His initial attempt to save his wife is displayed when the court officials come to take Elizabeth away. John quickly becomes so furious that he tears the warrant for Elizabeth’s arrest and tells the officials to leave. He later shows signs of being a tragic hero in Act III when he goes to the court in attempts to rescue Elizabeth, but it only results in him being accused. Mary Warren, the Proctor’s maid, goes the court with John to reveal the false accusations made by Abigail and the other girls. She suddenly breaks down in front of the judges and turns on John, calling him a “devil’s man”.
“Sin from my lips? O trespass sweetly urged! Give me my sin back (1.5.109-110).” He is saying that he wants Juliet to love him without knowing who she is. How else will they disobey his advice at all?
Romeo has been exiled because he has killed a cousin of the Capulets, Tybalt, and Friar Lawrence believes that if he marries Romeo and Juliet and helps them run away, that it will end the arguing between the families and get Romeo out of trouble with the law. Friar Lawrence 's plan is for Juliet to consent to marriage with Paris, then the night preceding the wedding, Juliet is to drink a potion that will make her fall asleep for forty-hours and she will appear dead (DBQ Romeo and Juliet page 365 ). The Capulet family will bury Juliet, and Friar will have a letter sent to Romeo in Mantua, telling him to reunite with Juliet in the Capulet tomb when she awakes. Flaws appear in Friar’s plan. Friar poorly times his plan and when he sends Friar John to send word to Romeo, he is unable to because he is quarantined because of the plague (DBQ Romeo and Juliet page 369).
Epiphany is shown in this musical movie in two different cases. First in the song “Epiphany” you can see that he realizes that he missed one of his only chances to avenge his supposed death of his wife, shown by the lyric: “had swear I had him! His throat was there and now he'll never come again.” This is when he decides to become spiteful and murder dozens of citizens. Another case that could be considered an epiphany is when he understands that he ended up killing his wife, letting his daughter escape, trust a jealous lunatic, and that he ended up killed dozens of innocent people.
The Star-crossed Lovers Hercules and Megara was a happy couple who had children and Hercules was very happy at that time. But Hera despised Hercules and sent him madness to kill his wife and his children. When his sanity return, he saw a horrific scene of his wife’s corpse alongside his children. He was anguished and wanted to commit suicide. But he continued on to help people and do good deeds, he found another women, Deianria, and they got married.
Odysseus killed all the suitors and maids that lived in his kingdom upon his return. He returns and becomes angry that some maids have been with the suitors so he decides to hang them. While he is away he cheats on his beloved wife, Penelope, with Circe and Calypso. He says he was “forced” to be with them but in all honesty he could have just left the land at his leisure. He sleeps with other women while he is married to Penelope, which in modern standards, that would be an affair and a horrible thing to do.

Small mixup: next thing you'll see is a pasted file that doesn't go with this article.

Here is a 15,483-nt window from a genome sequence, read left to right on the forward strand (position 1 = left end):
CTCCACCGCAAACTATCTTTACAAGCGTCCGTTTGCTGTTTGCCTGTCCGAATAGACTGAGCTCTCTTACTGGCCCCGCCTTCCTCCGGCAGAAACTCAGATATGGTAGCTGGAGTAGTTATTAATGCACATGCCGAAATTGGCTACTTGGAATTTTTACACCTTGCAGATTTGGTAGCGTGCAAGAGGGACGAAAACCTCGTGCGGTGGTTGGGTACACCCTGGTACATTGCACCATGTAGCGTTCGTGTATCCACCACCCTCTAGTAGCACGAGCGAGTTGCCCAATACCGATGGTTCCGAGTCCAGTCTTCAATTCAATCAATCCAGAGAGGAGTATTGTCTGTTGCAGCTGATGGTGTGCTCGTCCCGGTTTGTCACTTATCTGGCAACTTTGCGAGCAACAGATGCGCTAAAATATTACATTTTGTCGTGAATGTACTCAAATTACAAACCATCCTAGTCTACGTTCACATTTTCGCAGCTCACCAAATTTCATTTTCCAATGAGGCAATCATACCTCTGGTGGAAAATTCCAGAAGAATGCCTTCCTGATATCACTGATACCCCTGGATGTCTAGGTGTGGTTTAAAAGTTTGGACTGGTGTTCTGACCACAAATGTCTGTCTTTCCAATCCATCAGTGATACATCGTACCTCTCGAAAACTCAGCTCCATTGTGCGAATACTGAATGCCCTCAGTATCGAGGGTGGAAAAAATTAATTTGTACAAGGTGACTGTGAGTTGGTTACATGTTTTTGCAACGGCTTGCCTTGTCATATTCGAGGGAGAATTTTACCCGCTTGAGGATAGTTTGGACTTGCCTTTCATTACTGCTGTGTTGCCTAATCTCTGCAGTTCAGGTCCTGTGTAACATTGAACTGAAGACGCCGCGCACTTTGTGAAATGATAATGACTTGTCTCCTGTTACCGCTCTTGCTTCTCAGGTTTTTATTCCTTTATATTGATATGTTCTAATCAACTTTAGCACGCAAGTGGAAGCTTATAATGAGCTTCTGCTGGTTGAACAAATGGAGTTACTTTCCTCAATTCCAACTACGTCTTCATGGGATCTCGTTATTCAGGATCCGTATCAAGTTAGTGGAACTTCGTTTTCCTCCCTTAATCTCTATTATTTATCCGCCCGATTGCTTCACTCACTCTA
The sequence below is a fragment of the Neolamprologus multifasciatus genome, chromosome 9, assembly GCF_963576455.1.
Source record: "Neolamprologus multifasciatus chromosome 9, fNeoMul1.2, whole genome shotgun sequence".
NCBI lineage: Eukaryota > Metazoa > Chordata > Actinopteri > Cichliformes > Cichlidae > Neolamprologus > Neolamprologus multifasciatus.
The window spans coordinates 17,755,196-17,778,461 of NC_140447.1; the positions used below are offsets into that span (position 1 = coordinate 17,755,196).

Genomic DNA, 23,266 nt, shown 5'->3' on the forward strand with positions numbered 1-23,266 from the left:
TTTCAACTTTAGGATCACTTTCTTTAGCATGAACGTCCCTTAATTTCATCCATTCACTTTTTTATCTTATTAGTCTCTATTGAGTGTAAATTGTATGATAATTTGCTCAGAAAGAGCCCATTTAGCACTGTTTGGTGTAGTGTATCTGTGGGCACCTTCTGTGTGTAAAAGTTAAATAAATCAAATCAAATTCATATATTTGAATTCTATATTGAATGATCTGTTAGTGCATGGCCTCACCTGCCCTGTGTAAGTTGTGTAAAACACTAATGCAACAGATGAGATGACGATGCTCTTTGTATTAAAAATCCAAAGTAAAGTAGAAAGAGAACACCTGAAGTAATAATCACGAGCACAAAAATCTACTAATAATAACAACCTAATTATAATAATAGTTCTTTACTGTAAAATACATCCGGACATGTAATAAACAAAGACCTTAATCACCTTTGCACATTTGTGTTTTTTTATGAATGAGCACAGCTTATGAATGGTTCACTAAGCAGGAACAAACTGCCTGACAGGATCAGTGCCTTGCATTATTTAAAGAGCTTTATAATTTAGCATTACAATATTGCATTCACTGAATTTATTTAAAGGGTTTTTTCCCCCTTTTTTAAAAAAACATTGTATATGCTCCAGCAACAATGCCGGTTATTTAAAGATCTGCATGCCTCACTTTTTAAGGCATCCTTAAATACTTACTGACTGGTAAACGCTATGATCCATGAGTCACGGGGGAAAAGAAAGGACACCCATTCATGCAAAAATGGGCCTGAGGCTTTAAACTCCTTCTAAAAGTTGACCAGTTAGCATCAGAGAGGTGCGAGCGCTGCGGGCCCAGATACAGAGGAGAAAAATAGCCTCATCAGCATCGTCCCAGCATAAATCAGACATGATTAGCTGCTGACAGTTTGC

Antigone and Creon both have the characteristics to be the tragic hero of Sophocles’s play Antigone. Creon is King of Thebes, makes the decision that anyone who buries Polyneices’s body will be stoned to death, watches his entire family die, and comes to grips with the fact his pride is what caused his family to die. Antigone is the niece of Creon, decides to bury her brother’s body, dies by killing herself, and realizes that her feeling of arrogance is what caused her to be put into her situation. Many people have a belief that only one character can be given the title of the tragic hero in a single story or play, but Sophocles’s play combined with Aristotle’s definition proves that it is possible to have two tragic
Almost always, in Greek tragedies a “tragic hero” has a hamartia, or tragic flaw, which will cause their concluding demise. In the Greek playwright, Antigone written by Sophocles, the interesting character, Creon, is a prime example of this. According the Aristotle’s theory, to be a tragic hero you have to have three traits: a flaw, a fall, and acceptance of your current situation. Creon’s flaw is his ego, which blinds him and lures him to do rather profane activities. Due to Creon’s ego, him losing everything caused by that very hamartia, and acceptance of the series of unfortunate events that occurred; Creon is the tragic hero in Antigone
The play is fired off by the improper burial of Polyneices, Antigone’s brother; she devises a plan to bury him even though it means breaking King Kreon’s law. As she attempts to bury her brother, she is caught in the act, and brought to Kreon. He refuses to take pity to the fact that she is his niece and his sons soon to be bride, and decides she should be imprisoned. However, while she is locked away, she takes her own life; this creates a dominio effect since Haemon also kills himself, and later Eurydice does as well. In the end Kreon is left empty and alone.